Most helpful positive review
The Ultimate Hardware Book
on January 6, 2003
Some of the best advice I've ever had about computer books came from a pair of friends who happened to be married to each other. The husband told me, "If you're looking for a reference manual, always buy the smallest one on the market so that you'll carry it around with you." The wife said "Always buy the biggest, fattest book on the market because it has all the answers." In this case, the wife happened to be right- -with its 1400 pages and 2 CDs, this book is certainly the biggest, fattest PC hardware book that I've seen on the market. It also contains the clearest writing and most useful information that I've seen for books of its type. This book will tell you how to upgrade your hard drive, choose a new video card, protect your computer from lightning strikes, and a lot of other important facts besides. But it's too big and bulky to make it easy to carry around.
The book is written at a level that just about anyone can understand. If you are comfortable plugging in the wires in the back of your computer and you can tell one end of a screwdriver from another, you should be able to tackle just about any hardware installation or upgrade job using this book. It's not just for beginners, however; even experienced technicians will find useful information in the book. The book is not written specifically for the A+ Certification exams, but it covers the core hardware concepts for the exams. A lab manual is also available for the book. The lab manual contains study questions as well as detailed instructions for common tasks.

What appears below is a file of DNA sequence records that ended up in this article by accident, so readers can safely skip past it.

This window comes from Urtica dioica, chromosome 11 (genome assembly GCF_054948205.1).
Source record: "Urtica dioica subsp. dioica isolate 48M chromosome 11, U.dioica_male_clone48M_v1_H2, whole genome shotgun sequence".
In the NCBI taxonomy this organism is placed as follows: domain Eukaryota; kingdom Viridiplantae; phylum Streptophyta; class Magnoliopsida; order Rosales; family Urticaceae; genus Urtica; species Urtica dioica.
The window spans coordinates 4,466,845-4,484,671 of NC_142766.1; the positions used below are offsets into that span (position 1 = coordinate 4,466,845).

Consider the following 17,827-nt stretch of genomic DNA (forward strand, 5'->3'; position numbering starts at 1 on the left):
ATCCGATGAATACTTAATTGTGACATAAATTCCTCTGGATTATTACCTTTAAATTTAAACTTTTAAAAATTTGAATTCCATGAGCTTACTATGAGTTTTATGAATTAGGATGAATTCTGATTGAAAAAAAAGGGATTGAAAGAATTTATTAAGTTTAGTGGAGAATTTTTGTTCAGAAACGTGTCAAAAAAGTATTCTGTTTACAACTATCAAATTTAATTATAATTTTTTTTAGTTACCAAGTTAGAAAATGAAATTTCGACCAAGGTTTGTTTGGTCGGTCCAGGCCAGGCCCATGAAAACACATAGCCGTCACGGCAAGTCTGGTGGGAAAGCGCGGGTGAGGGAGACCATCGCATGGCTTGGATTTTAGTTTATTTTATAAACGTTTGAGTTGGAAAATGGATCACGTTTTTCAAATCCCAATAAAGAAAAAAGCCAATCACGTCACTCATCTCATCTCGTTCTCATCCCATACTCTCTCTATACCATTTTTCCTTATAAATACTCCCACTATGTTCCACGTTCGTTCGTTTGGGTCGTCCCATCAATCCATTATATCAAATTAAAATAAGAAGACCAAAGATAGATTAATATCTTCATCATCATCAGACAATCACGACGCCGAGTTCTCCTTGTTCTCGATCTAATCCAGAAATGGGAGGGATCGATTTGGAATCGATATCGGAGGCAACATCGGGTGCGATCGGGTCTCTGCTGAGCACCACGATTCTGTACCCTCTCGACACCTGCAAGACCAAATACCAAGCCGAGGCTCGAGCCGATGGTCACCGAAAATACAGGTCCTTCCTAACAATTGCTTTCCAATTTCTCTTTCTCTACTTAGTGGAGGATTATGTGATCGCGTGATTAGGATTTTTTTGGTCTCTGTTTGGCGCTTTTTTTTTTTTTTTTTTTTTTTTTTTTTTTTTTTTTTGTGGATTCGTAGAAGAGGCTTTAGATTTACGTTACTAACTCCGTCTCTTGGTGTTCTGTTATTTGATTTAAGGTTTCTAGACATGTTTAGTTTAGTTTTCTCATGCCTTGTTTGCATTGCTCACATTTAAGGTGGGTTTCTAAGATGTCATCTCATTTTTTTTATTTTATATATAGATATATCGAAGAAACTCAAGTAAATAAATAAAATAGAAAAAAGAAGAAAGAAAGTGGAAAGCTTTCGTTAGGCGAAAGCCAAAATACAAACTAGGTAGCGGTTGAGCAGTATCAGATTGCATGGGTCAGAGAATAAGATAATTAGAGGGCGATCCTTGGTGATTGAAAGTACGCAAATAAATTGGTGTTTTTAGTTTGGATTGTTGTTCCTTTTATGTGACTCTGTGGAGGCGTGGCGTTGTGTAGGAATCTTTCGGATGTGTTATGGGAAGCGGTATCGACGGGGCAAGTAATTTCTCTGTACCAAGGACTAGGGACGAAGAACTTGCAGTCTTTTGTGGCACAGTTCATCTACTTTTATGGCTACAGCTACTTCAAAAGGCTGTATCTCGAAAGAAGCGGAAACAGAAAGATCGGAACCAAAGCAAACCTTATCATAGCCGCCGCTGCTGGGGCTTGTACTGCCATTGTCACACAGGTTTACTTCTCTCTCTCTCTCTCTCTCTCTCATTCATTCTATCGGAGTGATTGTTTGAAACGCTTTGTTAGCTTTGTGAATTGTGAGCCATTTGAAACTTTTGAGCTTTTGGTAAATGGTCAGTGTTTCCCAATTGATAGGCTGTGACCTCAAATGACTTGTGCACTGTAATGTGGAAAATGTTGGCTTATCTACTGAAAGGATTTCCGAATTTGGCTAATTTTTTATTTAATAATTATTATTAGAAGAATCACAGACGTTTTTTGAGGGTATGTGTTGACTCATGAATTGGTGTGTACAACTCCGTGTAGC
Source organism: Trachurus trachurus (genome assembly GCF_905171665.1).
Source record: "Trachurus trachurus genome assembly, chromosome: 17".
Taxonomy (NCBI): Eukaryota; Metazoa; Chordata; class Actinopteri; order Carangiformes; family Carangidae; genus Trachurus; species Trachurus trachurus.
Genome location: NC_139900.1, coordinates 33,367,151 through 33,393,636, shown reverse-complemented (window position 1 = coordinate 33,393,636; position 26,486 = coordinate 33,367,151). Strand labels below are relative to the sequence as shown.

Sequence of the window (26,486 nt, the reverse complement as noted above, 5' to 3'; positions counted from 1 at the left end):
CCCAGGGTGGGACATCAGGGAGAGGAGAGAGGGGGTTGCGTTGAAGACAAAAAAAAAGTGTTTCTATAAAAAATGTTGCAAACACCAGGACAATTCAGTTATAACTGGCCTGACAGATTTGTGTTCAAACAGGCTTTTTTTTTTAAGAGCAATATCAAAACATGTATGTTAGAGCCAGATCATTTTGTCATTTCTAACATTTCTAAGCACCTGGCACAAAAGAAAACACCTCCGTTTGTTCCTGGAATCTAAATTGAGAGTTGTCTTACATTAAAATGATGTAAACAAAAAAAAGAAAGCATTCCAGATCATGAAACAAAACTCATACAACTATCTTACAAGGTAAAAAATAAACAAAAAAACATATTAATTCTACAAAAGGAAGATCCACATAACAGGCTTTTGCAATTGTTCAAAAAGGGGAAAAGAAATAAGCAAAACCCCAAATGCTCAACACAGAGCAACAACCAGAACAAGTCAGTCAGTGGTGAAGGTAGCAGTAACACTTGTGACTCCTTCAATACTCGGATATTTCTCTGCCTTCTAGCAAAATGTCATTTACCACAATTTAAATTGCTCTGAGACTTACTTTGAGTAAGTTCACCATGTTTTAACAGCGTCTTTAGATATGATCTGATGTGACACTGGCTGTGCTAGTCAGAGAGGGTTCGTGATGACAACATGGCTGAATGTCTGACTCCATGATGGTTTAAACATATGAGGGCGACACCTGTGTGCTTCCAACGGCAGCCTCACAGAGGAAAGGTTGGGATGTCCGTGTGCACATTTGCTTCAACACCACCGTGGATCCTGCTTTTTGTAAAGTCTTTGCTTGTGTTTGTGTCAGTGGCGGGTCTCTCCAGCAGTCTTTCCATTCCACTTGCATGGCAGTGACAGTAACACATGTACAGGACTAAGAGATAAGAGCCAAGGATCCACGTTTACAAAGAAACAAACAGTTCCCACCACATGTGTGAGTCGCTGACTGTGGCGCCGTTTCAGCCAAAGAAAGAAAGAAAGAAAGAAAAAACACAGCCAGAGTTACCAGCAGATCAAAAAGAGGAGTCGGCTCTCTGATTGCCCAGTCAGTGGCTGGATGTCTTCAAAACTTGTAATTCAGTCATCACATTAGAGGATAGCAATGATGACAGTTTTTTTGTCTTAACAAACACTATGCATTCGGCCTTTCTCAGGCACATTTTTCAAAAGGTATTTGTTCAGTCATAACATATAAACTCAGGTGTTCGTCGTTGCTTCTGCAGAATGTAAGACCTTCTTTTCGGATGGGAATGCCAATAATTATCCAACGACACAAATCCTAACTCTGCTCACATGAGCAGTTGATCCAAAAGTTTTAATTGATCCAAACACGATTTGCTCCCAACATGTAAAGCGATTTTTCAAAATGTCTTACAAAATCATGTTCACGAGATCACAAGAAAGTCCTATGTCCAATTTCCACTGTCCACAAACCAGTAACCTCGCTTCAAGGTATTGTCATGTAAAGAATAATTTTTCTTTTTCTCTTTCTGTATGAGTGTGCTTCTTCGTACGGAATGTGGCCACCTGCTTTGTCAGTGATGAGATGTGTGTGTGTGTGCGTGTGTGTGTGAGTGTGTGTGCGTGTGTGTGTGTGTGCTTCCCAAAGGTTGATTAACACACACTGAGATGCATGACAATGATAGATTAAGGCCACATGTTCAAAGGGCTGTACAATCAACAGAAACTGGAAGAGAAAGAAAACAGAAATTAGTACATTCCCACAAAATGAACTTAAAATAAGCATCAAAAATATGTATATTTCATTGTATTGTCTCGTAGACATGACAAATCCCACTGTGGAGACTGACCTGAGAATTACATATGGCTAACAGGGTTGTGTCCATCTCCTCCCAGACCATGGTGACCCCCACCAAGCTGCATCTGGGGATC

Almost every chapter of the book starts with a "QuickSteps" section that summarizes what you need to do to complete common hardware tasks. The remainder of the chapter explains how the piece of hardware works, a little about its history, and provides more detailed installation information. The first of the 2 accompanying CD-ROMs contains video clips that demonstrate some common tasks. The other CD-ROM contains some useful utility programs and some A+ review materials (in a very clunky interface- -not very well done compared to others on the market) as well as some additional chapters and appendices. I had trouble running the video clips in the DVD-CD drive of my new IBM laptop running Windows 2000. However, they seem to run fine in the CD drive of my old IBM laptop.